Once you have a good grasp of what the report is saying, you are ready for the next steps. Assuming that you have been asked to re-submit with revisions (major or minor), start to respond to the reviewers’ suggestions one by one, making revisions to your article. To show these changes, it may be easiest to highlight or write in a different colour font directly within the manuscript. You will also write a letter in response to the report. Remember that the reviewers will see this letter, so be polite and see what you can do to incorporate their suggestions. If you do not think that one of their points makes sense to incorporate in your paper, then explain why (it may be beyond the scope, there may be other literature that deals with that issue, etc.).
Once you have addressed the reviewers’ concerns (whether by making revisions, or gently rebutting them in your letter), you are ready to re-submit your article through ScholarOne. It will likely go back to the same reviewers to see if you have appropriately addressed their concerns. As always, the Can. J Chem. Eng. editorial team works to ensure that this process is as swift as possible. There may even be another round of revisions. We know it can be frustrating, but your article will come out of peer review as the best possible version of itself and that is the ultimate goal.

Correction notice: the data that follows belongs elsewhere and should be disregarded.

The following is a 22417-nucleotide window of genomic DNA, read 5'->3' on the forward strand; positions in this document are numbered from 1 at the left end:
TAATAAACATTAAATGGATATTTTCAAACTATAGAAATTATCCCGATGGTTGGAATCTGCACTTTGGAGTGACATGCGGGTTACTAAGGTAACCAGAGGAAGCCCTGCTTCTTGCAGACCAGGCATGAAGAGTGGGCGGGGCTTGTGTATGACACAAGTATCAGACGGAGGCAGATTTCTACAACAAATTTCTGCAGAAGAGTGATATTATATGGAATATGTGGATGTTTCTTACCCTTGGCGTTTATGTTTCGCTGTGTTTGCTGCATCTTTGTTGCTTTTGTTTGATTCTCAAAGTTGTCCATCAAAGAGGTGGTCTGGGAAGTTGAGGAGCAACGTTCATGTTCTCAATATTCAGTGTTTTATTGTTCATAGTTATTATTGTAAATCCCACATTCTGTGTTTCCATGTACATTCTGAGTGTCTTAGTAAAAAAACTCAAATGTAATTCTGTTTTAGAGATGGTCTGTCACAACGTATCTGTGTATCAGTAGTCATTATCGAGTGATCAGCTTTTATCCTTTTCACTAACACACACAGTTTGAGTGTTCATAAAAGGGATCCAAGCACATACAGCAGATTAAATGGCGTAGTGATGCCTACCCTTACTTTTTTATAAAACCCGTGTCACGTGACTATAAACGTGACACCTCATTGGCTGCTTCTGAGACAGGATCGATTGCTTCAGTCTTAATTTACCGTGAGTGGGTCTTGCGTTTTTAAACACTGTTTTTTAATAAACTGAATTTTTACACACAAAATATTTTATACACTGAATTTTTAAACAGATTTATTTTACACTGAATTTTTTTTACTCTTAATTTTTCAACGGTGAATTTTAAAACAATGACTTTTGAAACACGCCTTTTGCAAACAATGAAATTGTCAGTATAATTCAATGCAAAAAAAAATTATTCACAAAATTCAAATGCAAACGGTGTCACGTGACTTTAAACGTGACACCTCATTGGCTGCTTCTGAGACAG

The last stage of peer review is the best part: you receive your acceptance letter and take time to celebrate your achievement! We will discuss the post-acceptance process in our next stories, but the most difficult step is now complete.